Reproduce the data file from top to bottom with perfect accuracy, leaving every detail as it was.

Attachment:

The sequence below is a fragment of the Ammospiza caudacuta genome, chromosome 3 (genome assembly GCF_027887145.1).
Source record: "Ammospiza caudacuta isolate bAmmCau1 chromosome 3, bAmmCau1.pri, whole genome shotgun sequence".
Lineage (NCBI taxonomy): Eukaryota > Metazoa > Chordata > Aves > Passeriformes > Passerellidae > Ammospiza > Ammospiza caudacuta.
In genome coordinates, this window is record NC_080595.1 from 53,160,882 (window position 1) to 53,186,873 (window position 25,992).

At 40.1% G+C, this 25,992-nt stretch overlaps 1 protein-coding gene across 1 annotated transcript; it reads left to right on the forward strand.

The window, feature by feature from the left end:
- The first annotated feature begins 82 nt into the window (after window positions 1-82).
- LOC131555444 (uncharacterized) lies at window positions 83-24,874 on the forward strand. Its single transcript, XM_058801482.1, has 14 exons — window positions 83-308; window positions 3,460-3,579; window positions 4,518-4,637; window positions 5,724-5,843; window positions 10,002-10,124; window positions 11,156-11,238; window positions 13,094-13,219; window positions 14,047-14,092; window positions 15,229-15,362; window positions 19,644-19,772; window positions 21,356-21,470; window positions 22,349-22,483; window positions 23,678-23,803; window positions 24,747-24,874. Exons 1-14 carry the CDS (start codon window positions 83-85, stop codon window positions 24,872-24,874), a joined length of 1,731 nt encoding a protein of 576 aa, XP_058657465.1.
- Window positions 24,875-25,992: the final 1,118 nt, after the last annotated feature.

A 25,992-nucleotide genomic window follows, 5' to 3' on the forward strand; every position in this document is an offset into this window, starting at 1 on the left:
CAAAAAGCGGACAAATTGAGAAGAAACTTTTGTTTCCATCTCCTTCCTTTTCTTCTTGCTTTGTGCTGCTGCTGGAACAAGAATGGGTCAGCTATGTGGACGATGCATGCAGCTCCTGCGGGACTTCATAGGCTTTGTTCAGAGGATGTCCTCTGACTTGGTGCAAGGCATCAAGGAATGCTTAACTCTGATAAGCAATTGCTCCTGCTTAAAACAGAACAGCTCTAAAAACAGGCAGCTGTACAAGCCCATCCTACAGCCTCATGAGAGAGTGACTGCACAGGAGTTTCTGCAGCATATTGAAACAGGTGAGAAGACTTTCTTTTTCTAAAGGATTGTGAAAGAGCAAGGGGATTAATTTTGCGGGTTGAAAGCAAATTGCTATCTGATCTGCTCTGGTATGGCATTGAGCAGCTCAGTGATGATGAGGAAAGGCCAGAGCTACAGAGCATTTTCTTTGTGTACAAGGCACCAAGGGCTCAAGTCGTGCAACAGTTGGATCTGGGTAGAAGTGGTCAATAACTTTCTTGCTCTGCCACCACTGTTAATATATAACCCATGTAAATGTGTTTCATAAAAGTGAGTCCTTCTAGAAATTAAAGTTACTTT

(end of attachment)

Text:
The sequence below is a fragment of the Ammospiza caudacuta genome, chromosome 3 (genome assembly GCF_027887145.1).
Source record: "Ammospiza caudacuta isolate bAmmCau1 chromosome 3, bAmmCau1.pri, whole genome shotgun sequence".
Lineage (NCBI taxonomy): Eukaryota > Metazoa > Chordata > Aves > Passeriformes > Passerellidae > Ammospiza > Ammospiza caudacuta.
In genome coordinates, this window is record NC_080595.1 from 53,160,882 (window position 1) to 53,186,873 (window position 25,992).

At 40.1% G+C, this 25,992-nt stretch overlaps 1 protein-coding gene across 1 annotated transcript; it reads left to right on the forward strand.

The window, feature by feature from the left end:
- The first annotated feature begins 82 nt into the window (after window positions 1-82).
- LOC131555444 (uncharacterized) lies at window positions 83-24,874 on the forward strand. Its single transcript, XM_058801482.1, has 14 exons — window positions 83-308; window positions 3,460-3,579; window positions 4,518-4,637; window positions 5,724-5,843; window positions 10,002-10,124; window positions 11,156-11,238; window positions 13,094-13,219; window positions 14,047-14,092; window positions 15,229-15,362; window positions 19,644-19,772; window positions 21,356-21,470; window positions 22,349-22,483; window positions 23,678-23,803; window positions 24,747-24,874. Exons 1-14 carry the CDS (start codon window positions 83-85, stop codon window positions 24,872-24,874), a joined length of 1,731 nt encoding a protein of 576 aa, XP_058657465.1.
- Window positions 24,875-25,992: the final 1,118 nt, after the last annotated feature.

A 25,992-nucleotide genomic window follows, 5' to 3' on the forward strand; every position in this document is an offset into this window, starting at 1 on the left:
CAAAAAGCGGACAAATTGAGAAGAAACTTTTGTTTCCATCTCCTTCCTTTTCTTCTTGCTTTGTGCTGCTGCTGGAACAAGAATGGGTCAGCTATGTGGACGATGCATGCAGCTCCTGCGGGACTTCATAGGCTTTGTTCAGAGGATGTCCTCTGACTTGGTGCAAGGCATCAAGGAATGCTTAACTCTGATAAGCAATTGCTCCTGCTTAAAACAGAACAGCTCTAAAAACAGGCAGCTGTACAAGCCCATCCTACAGCCTCATGAGAGAGTGACTGCACAGGAGTTTCTGCAGCATATTGAAACAGGTGAGAAGACTTTCTTTTTCTAAAGGATTGTGAAAGAGCAAGGGGATTAATTTTGCGGGTTGAAAGCAAATTGCTATCTGATCTGCTCTGGTATGGCATTGAGCAGCTCAGTGATGATGAGGAAAGGCCAGAGCTACAGAGCATTTTCTTTGTGTACAAGGCACCAAGGGCTCAAGTCGTGCAACAGTTGGATCTGGGTAGAAGTGGTCAATAACTTTCTTGCTCTGCCACCACTGTTAATATATAACCCATGTAAATGTGTTTCATAAAAGTGAGTCCTTCTAGAAATTAAAGTTACTTT